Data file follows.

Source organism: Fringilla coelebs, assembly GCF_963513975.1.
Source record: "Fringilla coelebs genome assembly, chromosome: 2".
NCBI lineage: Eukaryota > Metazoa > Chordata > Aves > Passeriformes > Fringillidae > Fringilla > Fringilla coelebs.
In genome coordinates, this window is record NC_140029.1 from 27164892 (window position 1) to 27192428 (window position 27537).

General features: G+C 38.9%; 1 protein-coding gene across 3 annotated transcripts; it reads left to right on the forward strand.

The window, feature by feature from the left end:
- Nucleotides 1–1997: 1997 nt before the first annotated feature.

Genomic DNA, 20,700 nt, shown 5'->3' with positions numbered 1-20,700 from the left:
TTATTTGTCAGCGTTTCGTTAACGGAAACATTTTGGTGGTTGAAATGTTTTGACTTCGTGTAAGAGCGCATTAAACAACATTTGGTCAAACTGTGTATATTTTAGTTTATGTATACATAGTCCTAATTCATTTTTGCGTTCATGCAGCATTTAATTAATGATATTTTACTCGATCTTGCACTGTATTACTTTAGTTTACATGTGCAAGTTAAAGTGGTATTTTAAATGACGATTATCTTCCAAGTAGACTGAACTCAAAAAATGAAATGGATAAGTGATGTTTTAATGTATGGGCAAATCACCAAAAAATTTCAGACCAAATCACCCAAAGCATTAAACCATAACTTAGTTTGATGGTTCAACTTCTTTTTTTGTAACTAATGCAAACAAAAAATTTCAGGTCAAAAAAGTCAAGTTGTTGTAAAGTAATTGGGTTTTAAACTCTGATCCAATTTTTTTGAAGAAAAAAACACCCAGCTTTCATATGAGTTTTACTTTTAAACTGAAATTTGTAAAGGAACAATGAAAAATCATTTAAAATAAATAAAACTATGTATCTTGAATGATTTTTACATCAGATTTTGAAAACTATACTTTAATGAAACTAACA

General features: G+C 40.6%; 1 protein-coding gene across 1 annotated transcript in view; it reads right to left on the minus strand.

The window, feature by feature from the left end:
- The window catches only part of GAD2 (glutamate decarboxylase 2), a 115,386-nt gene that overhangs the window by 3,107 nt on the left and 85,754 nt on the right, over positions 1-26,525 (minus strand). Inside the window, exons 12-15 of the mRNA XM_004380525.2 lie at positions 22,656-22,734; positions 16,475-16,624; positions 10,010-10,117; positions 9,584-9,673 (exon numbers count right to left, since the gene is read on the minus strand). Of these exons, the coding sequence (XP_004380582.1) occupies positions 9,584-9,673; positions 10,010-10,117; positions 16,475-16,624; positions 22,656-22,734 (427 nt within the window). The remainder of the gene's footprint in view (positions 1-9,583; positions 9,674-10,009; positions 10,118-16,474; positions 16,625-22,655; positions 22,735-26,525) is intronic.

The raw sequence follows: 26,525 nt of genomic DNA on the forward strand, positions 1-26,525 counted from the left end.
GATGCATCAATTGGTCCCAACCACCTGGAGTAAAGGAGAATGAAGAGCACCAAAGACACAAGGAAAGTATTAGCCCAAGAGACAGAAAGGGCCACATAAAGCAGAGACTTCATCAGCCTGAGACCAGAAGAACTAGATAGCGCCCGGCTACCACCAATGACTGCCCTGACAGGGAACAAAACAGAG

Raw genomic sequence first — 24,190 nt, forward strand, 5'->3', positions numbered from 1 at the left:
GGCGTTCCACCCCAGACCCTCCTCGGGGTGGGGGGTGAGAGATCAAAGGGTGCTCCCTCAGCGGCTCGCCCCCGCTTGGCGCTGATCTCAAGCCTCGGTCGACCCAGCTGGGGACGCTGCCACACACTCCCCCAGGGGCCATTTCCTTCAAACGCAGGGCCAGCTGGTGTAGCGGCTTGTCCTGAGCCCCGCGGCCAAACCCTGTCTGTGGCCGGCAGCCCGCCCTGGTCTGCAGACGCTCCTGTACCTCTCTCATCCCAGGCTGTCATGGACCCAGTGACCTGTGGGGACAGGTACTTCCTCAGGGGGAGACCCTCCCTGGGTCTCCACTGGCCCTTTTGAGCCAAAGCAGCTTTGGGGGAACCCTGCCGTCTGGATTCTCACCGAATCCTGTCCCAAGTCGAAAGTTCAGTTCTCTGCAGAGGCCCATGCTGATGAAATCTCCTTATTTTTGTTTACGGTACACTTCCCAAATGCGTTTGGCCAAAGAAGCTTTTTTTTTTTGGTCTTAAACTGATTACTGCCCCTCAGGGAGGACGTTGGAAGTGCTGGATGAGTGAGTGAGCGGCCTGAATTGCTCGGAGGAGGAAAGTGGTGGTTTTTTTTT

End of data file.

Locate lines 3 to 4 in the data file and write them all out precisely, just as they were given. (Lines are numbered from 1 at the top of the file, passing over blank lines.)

NCBI lineage: Eukaryota > Metazoa > Chordata > Aves > Passeriformes > Fringillidae > Fringilla > Fringilla coelebs.
In genome coordinates, this window is record NC_140029.1 from 27164892 (window position 1) to 27192428 (window position 27537).